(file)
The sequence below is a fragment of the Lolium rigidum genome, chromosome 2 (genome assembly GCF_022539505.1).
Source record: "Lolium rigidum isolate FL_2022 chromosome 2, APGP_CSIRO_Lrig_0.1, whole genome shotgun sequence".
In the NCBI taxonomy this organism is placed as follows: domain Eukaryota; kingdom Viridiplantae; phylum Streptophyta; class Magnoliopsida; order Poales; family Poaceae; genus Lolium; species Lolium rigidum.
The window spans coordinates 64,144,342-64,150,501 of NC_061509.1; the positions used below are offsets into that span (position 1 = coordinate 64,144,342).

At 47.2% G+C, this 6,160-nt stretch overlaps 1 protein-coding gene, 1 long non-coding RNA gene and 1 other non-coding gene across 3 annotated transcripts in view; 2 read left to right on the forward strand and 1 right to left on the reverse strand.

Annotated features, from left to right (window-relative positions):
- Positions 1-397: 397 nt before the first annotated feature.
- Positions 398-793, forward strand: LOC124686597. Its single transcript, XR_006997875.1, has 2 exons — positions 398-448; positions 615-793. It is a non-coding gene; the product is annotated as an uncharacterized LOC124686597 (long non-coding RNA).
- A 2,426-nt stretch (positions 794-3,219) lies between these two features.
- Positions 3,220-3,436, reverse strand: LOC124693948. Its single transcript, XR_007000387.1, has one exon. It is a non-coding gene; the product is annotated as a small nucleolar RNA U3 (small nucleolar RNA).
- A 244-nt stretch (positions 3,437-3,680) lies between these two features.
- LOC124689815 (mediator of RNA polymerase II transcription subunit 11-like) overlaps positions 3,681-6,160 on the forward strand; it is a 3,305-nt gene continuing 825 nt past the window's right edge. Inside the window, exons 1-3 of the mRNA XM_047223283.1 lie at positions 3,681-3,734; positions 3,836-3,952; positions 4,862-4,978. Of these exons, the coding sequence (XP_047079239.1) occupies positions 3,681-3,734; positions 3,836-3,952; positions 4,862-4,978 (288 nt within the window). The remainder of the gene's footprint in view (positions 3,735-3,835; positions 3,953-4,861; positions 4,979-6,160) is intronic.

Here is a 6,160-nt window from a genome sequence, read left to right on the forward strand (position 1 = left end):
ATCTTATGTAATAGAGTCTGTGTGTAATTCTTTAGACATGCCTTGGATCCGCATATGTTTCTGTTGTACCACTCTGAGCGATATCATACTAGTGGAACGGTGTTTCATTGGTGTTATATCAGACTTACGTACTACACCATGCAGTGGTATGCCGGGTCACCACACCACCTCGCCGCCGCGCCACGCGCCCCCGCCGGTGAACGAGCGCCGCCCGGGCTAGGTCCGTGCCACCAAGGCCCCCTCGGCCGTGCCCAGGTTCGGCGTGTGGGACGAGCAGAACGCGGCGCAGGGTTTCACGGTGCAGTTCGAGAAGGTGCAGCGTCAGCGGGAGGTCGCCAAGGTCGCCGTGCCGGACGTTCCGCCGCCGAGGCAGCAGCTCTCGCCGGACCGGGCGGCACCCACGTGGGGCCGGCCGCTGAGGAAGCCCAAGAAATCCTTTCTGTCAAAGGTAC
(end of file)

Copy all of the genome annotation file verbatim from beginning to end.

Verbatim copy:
The sequence below is a fragment of the Lolium rigidum genome, chromosome 2 (genome assembly GCF_022539505.1).
Source record: "Lolium rigidum isolate FL_2022 chromosome 2, APGP_CSIRO_Lrig_0.1, whole genome shotgun sequence".
In the NCBI taxonomy this organism is placed as follows: domain Eukaryota; kingdom Viridiplantae; phylum Streptophyta; class Magnoliopsida; order Poales; family Poaceae; genus Lolium; species Lolium rigidum.
The window spans coordinates 64,144,342-64,150,501 of NC_061509.1; the positions used below are offsets into that span (position 1 = coordinate 64,144,342).

At 47.2% G+C, this 6,160-nt stretch overlaps 1 protein-coding gene, 1 long non-coding RNA gene and 1 other non-coding gene across 3 annotated transcripts in view; 2 read left to right on the forward strand and 1 right to left on the reverse strand.

Annotated features, from left to right (window-relative positions):
- Positions 1-397: 397 nt before the first annotated feature.
- Positions 398-793, forward strand: LOC124686597. Its single transcript, XR_006997875.1, has 2 exons — positions 398-448; positions 615-793. It is a non-coding gene; the product is annotated as an uncharacterized LOC124686597 (long non-coding RNA).
- A 2,426-nt stretch (positions 794-3,219) lies between these two features.
- Positions 3,220-3,436, reverse strand: LOC124693948. Its single transcript, XR_007000387.1, has one exon. It is a non-coding gene; the product is annotated as a small nucleolar RNA U3 (small nucleolar RNA).
- A 244-nt stretch (positions 3,437-3,680) lies between these two features.
- LOC124689815 (mediator of RNA polymerase II transcription subunit 11-like) overlaps positions 3,681-6,160 on the forward strand; it is a 3,305-nt gene continuing 825 nt past the window's right edge. Inside the window, exons 1-3 of the mRNA XM_047223283.1 lie at positions 3,681-3,734; positions 3,836-3,952; positions 4,862-4,978. Of these exons, the coding sequence (XP_047079239.1) occupies positions 3,681-3,734; positions 3,836-3,952; positions 4,862-4,978 (288 nt within the window). The remainder of the gene's footprint in view (positions 3,735-3,835; positions 3,953-4,861; positions 4,979-6,160) is intronic.

Here is a 6,160-nt window from a genome sequence, read left to right on the forward strand (position 1 = left end):
ATCTTATGTAATAGAGTCTGTGTGTAATTCTTTAGACATGCCTTGGATCCGCATATGTTTCTGTTGTACCACTCTGAGCGATATCATACTAGTGGAACGGTGTTTCATTGGTGTTATATCAGACTTACGTACTACACCATGCAGTGGTATGCCGGGTCACCACACCACCTCGCCGCCGCGCCACGCGCCCCCGCCGGTGAACGAGCGCCGCCCGGGCTAGGTCCGTGCCACCAAGGCCCCCTCGGCCGTGCCCAGGTTCGGCGTGTGGGACGAGCAGAACGCGGCGCAGGGTTTCACGGTGCAGTTCGAGAAGGTGCAGCGTCAGCGGGAGGTCGCCAAGGTCGCCGTGCCGGACGTTCCGCCGCCGAGGCAGCAGCTCTCGCCGGACCGGGCGGCACCCACGTGGGGCCGGCCGCTGAGGAAGCCCAAGAAATCCTTTCTGTCAAAGGTAC